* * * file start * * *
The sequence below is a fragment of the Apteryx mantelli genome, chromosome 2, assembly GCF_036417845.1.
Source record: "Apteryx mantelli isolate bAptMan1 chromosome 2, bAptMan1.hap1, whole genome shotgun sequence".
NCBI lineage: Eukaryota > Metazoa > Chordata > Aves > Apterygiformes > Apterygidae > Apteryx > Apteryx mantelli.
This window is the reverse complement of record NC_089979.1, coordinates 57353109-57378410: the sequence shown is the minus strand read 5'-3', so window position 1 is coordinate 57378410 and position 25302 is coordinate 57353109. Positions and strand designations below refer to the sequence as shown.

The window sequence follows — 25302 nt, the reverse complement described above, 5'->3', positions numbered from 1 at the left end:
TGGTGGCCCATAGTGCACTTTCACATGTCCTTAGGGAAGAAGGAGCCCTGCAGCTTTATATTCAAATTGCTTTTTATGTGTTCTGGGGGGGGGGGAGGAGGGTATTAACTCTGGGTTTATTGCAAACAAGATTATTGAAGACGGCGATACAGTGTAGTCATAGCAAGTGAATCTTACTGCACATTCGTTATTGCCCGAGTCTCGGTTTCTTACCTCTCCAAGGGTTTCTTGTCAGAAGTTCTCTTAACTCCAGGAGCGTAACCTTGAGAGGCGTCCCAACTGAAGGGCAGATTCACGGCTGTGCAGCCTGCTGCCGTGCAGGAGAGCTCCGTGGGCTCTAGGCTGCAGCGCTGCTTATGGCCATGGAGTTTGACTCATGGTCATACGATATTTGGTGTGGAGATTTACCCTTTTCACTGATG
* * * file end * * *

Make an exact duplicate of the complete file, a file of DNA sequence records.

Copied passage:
The sequence below is a fragment of the Apteryx mantelli genome, chromosome 2, assembly GCF_036417845.1.
Source record: "Apteryx mantelli isolate bAptMan1 chromosome 2, bAptMan1.hap1, whole genome shotgun sequence".
NCBI lineage: Eukaryota > Metazoa > Chordata > Aves > Apterygiformes > Apterygidae > Apteryx > Apteryx mantelli.
This window is the reverse complement of record NC_089979.1, coordinates 57353109-57378410: the sequence shown is the minus strand read 5'-3', so window position 1 is coordinate 57378410 and position 25302 is coordinate 57353109. Positions and strand designations below refer to the sequence as shown.

The window sequence follows — 25302 nt, the reverse complement described above, 5'->3', positions numbered from 1 at the left end:
TGGTGGCCCATAGTGCACTTTCACATGTCCTTAGGGAAGAAGGAGCCCTGCAGCTTTATATTCAAATTGCTTTTTATGTGTTCTGGGGGGGGGGGAGGAGGGTATTAACTCTGGGTTTATTGCAAACAAGATTATTGAAGACGGCGATACAGTGTAGTCATAGCAAGTGAATCTTACTGCACATTCGTTATTGCCCGAGTCTCGGTTTCTTACCTCTCCAAGGGTTTCTTGTCAGAAGTTCTCTTAACTCCAGGAGCGTAACCTTGAGAGGCGTCCCAACTGAAGGGCAGATTCACGGCTGTGCAGCCTGCTGCCGTGCAGGAGAGCTCCGTGGGCTCTAGGCTGCAGCGCTGCTTATGGCCATGGAGTTTGACTCATGGTCATACGATATTTGGTGTGGAGATTTACCCTTTTCACTGATG